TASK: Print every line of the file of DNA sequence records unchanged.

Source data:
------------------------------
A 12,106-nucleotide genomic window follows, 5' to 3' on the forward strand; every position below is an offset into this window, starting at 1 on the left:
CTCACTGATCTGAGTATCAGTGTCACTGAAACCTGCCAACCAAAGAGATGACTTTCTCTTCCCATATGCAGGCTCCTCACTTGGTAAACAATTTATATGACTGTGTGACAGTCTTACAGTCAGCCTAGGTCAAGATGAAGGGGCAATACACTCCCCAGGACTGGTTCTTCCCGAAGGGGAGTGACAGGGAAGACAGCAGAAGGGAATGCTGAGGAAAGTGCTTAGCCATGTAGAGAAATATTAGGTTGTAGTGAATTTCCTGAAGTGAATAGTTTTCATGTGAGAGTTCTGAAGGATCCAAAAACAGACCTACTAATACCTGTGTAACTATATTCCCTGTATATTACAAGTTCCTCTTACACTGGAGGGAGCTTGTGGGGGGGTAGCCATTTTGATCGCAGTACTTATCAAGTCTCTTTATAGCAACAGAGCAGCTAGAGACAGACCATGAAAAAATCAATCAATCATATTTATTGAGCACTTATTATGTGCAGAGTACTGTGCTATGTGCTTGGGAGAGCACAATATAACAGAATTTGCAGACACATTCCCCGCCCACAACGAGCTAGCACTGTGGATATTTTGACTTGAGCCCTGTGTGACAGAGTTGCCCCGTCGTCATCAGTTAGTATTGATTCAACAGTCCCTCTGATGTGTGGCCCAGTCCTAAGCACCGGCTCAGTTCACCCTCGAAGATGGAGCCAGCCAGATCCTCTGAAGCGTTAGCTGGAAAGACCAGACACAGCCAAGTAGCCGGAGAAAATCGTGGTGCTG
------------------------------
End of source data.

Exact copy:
A 12,106-nucleotide genomic window follows, 5' to 3' on the forward strand; every position below is an offset into this window, starting at 1 on the left:
CTCACTGATCTGAGTATCAGTGTCACTGAAACCTGCCAACCAAAGAGATGACTTTCTCTTCCCATATGCAGGCTCCTCACTTGGTAAACAATTTATATGACTGTGTGACAGTCTTACAGTCAGCCTAGGTCAAGATGAAGGGGCAATACACTCCCCAGGACTGGTTCTTCCCGAAGGGGAGTGACAGGGAAGACAGCAGAAGGGAATGCTGAGGAAAGTGCTTAGCCATGTAGAGAAATATTAGGTTGTAGTGAATTTCCTGAAGTGAATAGTTTTCATGTGAGAGTTCTGAAGGATCCAAAAACAGACCTACTAATACCTGTGTAACTATATTCCCTGTATATTACAAGTTCCTCTTACACTGGAGGGAGCTTGTGGGGGGGTAGCCATTTTGATCGCAGTACTTATCAAGTCTCTTTATAGCAACAGAGCAGCTAGAGACAGACCATGAAAAAATCAATCAATCATATTTATTGAGCACTTATTATGTGCAGAGTACTGTGCTATGTGCTTGGGAGAGCACAATATAACAGAATTTGCAGACACATTCCCCGCCCACAACGAGCTAGCACTGTGGATATTTTGACTTGAGCCCTGTGTGACAGAGTTGCCCCGTCGTCATCAGTTAGTATTGATTCAACAGTCCCTCTGATGTGTGGCCCAGTCCTAAGCACCGGCTCAGTTCACCCTCGAAGATGGAGCCAGCCAGATCCTCTGAAGCGTTAGCTGGAAAGACCAGACACAGCCAAGTAGCCGGAGAAAATCGTGGTGCTG